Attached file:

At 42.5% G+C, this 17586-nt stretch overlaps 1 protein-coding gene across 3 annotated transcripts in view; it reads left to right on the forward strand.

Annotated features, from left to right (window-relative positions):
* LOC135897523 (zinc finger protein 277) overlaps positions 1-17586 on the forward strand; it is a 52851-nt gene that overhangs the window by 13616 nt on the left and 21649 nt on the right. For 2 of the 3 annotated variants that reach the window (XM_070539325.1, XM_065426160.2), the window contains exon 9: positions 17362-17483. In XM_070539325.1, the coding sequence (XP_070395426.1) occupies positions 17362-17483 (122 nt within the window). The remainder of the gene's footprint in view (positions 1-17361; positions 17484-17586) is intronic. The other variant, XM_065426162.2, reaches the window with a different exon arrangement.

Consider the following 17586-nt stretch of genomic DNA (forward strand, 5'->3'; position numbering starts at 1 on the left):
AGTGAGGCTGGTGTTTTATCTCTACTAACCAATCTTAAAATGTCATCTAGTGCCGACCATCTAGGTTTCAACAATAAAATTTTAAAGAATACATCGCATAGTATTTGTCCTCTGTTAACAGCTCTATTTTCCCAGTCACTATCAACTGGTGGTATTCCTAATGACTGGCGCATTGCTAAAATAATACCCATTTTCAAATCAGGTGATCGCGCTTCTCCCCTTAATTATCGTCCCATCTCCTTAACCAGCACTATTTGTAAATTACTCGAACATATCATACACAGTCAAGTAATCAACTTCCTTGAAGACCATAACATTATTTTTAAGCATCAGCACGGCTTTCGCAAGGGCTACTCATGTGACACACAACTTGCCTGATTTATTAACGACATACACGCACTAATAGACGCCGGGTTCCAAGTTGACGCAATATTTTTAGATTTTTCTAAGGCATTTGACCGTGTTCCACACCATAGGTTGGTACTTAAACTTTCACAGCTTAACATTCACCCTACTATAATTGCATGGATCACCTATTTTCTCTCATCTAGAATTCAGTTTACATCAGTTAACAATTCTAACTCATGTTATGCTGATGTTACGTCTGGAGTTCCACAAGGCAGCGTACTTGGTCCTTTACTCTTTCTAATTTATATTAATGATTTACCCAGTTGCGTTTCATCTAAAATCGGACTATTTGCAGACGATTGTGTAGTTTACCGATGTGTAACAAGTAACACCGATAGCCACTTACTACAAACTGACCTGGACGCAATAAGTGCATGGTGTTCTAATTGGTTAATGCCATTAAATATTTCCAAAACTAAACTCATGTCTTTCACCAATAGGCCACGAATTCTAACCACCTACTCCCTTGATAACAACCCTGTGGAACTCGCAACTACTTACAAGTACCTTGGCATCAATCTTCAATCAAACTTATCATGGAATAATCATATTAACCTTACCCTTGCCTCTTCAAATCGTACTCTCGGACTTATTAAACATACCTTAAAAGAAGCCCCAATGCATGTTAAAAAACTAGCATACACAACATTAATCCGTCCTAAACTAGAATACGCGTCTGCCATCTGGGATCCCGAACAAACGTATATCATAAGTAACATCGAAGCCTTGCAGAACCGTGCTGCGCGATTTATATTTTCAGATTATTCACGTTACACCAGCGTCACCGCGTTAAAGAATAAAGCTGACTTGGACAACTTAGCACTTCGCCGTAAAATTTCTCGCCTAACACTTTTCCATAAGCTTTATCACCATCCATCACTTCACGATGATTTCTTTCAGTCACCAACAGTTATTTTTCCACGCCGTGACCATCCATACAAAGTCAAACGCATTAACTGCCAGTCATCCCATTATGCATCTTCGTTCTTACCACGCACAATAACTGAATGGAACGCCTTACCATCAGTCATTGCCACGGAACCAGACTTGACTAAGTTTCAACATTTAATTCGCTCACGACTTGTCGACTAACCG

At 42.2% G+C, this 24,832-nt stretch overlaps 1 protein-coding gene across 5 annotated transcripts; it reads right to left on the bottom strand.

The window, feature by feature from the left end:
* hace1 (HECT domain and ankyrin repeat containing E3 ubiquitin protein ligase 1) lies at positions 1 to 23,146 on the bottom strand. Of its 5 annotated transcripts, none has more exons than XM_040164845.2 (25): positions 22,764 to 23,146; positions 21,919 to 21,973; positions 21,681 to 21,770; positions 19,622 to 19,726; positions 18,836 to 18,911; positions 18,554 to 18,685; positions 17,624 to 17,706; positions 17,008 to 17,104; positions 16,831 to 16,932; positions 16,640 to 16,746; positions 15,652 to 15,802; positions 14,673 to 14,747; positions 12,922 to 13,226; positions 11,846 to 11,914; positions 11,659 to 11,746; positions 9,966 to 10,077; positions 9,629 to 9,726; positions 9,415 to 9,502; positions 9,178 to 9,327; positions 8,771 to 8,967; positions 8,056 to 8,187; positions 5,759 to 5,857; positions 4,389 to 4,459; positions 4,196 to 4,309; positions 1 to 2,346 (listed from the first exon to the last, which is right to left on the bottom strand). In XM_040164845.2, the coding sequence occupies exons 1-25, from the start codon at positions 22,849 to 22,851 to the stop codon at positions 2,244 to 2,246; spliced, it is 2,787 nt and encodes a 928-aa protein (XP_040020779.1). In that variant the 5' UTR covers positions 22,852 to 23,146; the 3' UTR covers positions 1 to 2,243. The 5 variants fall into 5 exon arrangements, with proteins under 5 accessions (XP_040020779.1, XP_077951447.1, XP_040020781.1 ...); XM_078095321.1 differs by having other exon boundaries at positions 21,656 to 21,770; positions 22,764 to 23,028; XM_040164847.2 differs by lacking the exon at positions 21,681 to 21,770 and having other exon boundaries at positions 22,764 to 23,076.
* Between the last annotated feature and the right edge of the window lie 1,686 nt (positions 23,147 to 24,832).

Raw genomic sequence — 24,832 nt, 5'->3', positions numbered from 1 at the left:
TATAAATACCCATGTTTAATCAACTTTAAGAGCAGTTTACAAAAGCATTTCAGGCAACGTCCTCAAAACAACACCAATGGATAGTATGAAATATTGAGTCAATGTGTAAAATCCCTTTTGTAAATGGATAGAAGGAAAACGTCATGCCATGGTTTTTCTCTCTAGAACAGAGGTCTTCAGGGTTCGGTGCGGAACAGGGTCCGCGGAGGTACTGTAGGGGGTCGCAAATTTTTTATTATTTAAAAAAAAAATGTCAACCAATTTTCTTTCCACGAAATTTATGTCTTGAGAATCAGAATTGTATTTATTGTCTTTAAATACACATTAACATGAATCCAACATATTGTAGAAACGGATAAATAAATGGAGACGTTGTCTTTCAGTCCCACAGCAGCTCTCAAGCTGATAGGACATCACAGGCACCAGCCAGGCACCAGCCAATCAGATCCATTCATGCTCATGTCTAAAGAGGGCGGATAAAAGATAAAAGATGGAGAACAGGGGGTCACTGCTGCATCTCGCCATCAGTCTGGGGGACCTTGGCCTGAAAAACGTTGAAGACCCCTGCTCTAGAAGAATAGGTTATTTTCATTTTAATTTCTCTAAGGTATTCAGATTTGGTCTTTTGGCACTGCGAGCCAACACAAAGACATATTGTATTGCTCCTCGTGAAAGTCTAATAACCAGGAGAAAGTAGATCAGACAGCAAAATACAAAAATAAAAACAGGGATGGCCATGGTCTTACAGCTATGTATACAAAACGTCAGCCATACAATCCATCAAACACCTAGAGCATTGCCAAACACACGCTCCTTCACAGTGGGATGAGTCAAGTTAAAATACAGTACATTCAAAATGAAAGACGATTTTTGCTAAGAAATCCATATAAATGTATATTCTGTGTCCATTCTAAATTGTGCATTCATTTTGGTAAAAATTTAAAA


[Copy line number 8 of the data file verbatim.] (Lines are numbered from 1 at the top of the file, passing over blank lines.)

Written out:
* hace1 (HECT domain and ankyrin repeat containing E3 ubiquitin protein ligase 1) lies at positions 1 to 23,146 on the bottom strand. Of its 5 annotated transcripts, none has more exons than XM_040164845.2 (25): positions 22,764 to 23,146; positions 21,919 to 21,973; positions 21,681 to 21,770; positions 19,622 to 19,726; positions 18,836 to 18,911; positions 18,554 to 18,685; positions 17,624 to 17,706; positions 17,008 to 17,104; positions 16,831 to 16,932; positions 16,640 to 16,746; positions 15,652 to 15,802; positions 14,673 to 14,747; positions 12,922 to 13,226; positions 11,846 to 11,914; positions 11,659 to 11,746; positions 9,966 to 10,077; positions 9,629 to 9,726; positions 9,415 to 9,502; positions 9,178 to 9,327; positions 8,771 to 8,967; positions 8,056 to 8,187; positions 5,759 to 5,857; positions 4,389 to 4,459; positions 4,196 to 4,309; positions 1 to 2,346 (listed from the first exon to the last, which is right to left on the bottom strand). In XM_040164845.2, the coding sequence occupies exons 1-25, from the start codon at positions 22,849 to 22,851 to the stop codon at positions 2,244 to 2,246; spliced, it is 2,787 nt and encodes a 928-aa protein (XP_040020779.1). In that variant the 5' UTR covers positions 22,852 to 23,146; the 3' UTR covers positions 1 to 2,243. The 5 variants fall into 5 exon arrangements, with proteins under 5 accessions (XP_040020779.1, XP_077951447.1, XP_040020781.1 ...); XM_078095321.1 differs by having other exon boundaries at positions 21,656 to 21,770; positions 22,764 to 23,028; XM_040164847.2 differs by lacking the exon at positions 21,681 to 21,770 and having other exon boundaries at positions 22,764 to 23,076.